1. Israel’s nuclear weapons are primarily a deterrent. Their use would only occur under one of two conditions; retaliation for a nuclear strike upon Tel Aviv or if multiple, simultaneous and successful attacks upon Israel made clear that they were about to be overrun.

      The Egyptian army is not capable of defeating Israel on its own for the following reasons;

      Egypt’s officer core has never been in a battle, much less a war. Israel’s officer core is far more experienced and its pilots far better trained.

      Egypt lies well within Israel’s air engagement envelope and, I believe it would quickly attain air superiority and probably quickly degrade Egypt’s command and control with cruise missiles and air attacks.

      Any Egyptian army crossing the Sinai (open desert) has little chance of success without air cover and that would be Egypt’s primary means of attacking Israel.

      No, the Egyptians will open the Gaza border and allow greatly increased terrorist supplies to flow to Hamas. The Egyptians will use the Palestinians as shock troops ratcheting up the ongoing, low grade ‘war’ with Israel, which is designed to further weaken and isolate Israel.

      Once the Brotherhood takes over, Egypt will embark upon a nuclear program ala Iran.

      We’re in the early mid-stage of the formation of an Iranian/Muslim Brotherhood led alliance which seeks the formation of a nuclear armed Caliphate.

      1. Yeah then that’s when Israel and the U.S. will nuke the Phuk out of the ME an Unscheduled Sunrise the whole area a solid sheet of glass. I trained with the IDF and they will NEVER allow another Holocaust. The sooner everyone realizes that the better it will be. Israel will never give up

  6. —- At the UN, meanwhile, the Palestinian Authority has resisted all US efforts at compromise and forced America to veto a resolution declaring the settlements in Judea and Samaria illegal.——-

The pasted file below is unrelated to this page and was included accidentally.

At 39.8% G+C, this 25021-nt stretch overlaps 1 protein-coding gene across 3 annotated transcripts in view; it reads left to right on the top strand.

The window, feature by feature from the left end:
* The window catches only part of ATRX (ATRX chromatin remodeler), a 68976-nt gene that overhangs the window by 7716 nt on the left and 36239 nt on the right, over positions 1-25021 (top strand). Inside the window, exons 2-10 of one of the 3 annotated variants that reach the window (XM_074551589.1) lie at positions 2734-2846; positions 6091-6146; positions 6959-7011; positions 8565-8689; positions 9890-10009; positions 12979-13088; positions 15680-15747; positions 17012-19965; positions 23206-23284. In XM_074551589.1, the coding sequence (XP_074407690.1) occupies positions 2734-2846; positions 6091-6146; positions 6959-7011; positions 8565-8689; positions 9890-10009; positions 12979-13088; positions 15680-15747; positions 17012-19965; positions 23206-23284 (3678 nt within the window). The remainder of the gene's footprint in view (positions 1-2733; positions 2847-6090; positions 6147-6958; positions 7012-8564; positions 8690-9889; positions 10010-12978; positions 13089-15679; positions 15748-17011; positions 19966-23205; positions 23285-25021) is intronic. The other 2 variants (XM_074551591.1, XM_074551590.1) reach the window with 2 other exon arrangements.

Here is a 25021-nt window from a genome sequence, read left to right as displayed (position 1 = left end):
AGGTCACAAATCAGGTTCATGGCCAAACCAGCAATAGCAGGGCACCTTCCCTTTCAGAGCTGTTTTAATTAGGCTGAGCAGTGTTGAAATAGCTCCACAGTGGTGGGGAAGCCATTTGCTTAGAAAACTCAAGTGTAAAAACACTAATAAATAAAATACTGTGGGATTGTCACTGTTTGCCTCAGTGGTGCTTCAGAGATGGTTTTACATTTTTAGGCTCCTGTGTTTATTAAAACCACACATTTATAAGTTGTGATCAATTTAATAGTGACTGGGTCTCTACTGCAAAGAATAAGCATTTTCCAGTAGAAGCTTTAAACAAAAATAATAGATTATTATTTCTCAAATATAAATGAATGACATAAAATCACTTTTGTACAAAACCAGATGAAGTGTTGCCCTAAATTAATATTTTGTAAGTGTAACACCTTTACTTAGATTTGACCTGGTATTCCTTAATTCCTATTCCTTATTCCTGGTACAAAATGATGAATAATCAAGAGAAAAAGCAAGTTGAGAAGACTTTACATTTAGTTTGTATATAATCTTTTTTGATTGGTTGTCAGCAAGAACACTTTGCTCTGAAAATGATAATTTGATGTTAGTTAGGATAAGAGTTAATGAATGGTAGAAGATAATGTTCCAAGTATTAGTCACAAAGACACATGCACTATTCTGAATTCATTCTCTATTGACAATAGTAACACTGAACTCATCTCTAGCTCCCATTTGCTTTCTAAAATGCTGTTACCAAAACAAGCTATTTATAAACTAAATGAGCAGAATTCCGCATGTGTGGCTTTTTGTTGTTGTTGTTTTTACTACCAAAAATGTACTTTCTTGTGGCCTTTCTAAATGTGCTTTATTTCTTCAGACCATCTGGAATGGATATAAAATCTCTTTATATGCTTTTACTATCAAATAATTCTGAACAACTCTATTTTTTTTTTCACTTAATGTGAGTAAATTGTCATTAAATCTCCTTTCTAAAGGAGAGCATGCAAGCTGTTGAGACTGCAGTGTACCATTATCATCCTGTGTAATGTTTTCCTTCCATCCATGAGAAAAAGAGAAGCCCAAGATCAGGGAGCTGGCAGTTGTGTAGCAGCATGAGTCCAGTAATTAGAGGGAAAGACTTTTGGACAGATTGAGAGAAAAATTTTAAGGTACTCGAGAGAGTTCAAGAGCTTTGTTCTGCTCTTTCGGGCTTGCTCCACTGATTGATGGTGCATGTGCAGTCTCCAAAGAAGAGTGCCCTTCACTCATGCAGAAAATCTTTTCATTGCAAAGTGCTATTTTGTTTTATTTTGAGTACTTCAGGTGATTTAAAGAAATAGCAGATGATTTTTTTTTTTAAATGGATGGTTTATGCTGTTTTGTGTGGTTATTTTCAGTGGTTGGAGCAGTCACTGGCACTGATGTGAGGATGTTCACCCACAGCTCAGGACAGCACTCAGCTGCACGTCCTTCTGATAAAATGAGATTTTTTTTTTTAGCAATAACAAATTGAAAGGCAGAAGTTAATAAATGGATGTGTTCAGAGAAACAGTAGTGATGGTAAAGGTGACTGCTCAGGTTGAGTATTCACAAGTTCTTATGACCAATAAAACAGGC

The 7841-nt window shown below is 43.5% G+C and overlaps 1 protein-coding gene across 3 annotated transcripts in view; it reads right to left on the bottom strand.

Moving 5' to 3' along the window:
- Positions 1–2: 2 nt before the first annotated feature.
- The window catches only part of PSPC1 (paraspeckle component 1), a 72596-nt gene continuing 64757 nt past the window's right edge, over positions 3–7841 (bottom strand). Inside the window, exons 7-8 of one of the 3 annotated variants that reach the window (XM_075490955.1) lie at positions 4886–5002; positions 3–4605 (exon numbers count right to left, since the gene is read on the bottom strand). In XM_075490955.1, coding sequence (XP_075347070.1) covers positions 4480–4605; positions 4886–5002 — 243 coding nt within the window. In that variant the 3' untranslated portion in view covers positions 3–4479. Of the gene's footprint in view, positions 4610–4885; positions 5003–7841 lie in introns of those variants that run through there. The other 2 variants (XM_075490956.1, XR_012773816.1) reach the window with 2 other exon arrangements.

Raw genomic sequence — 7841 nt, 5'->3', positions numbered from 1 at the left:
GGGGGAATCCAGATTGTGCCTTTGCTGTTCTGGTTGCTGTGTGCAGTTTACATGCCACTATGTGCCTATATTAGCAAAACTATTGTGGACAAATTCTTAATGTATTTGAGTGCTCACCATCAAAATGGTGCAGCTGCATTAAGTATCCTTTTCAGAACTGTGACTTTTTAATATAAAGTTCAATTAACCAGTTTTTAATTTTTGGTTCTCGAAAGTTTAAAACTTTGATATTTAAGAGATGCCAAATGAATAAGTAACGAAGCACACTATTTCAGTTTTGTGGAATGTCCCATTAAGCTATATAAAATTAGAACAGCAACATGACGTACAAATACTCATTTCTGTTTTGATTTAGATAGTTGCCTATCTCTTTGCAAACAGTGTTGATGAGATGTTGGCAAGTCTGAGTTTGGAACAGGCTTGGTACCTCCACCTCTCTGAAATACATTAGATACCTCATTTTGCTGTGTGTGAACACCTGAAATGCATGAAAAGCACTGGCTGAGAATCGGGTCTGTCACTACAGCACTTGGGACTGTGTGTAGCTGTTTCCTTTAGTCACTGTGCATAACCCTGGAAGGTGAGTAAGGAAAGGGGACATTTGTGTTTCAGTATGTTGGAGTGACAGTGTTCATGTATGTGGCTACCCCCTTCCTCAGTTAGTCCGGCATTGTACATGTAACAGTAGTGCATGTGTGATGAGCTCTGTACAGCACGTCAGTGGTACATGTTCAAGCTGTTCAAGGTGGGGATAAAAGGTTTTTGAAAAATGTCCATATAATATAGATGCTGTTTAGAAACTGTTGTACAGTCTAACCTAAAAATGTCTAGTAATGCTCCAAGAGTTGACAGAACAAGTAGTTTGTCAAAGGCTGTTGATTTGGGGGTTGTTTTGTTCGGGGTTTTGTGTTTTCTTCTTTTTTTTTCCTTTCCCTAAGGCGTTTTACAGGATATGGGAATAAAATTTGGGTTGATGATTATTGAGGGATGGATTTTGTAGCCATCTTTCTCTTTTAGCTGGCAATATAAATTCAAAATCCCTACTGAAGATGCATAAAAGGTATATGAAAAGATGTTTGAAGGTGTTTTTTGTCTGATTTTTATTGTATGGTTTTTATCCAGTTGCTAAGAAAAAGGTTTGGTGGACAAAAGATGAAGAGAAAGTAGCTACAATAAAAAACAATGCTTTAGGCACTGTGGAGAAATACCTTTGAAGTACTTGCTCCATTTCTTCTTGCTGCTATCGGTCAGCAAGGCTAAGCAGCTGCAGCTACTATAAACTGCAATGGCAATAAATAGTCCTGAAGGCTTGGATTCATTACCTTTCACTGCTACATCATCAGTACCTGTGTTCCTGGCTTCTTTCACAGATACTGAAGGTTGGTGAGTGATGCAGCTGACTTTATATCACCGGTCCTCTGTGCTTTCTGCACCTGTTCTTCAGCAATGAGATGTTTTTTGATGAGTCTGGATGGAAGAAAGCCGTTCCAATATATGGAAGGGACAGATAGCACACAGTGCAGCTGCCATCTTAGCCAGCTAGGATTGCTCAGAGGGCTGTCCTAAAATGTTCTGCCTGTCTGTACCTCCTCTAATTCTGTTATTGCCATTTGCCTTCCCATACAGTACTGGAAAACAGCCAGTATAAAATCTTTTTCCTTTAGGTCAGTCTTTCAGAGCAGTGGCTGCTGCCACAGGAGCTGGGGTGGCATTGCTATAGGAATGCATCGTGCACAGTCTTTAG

What exactly were those efforts, opticon and what was being offered in the stead?

    (Judea and Samaria—-really? what do you call the other side of the Jordan River?)

      1. thank you, Geoffrey.

        other folks found the veto to be entirely expected. If Obama is serious about halting the settlements, a veto was the only way to go.

        (and, of course, with an election coming up……)

    1. Dear Denibian Slime Devil:

      Jordan – you can’t read a Map? Or are you working from one of those Muslim Brotherhood specials? You know the one.. With the swath of territory from Morocco across North Africa, and into the Levant all the way to the Caspian Sea… as The Islamic Caliphate?

      Hum… One wonders where you get such things… truly?



      1. We Denebian amphibs can read but a little….hard to focus with the eyes spaced as they are.
        When not mistaken for an alien lifeform or a stuffy old Edwardian git, I get my maps and other sundries not all that far from where the World Trade center used to stand, MF.

        god natt

          1. Thanks MF, but some us Yanks prefer Billy Sherman.

            Some of us also think that tossing out Mubarak is gonna cause some problems for the US interests real soon, but the Egyptians shouldn’t be asked to live without political rights because it’s convenient for other folks.

            Some of us also thing that Egypt isn’t going to turn into iran or into an ally of Iran any time soon.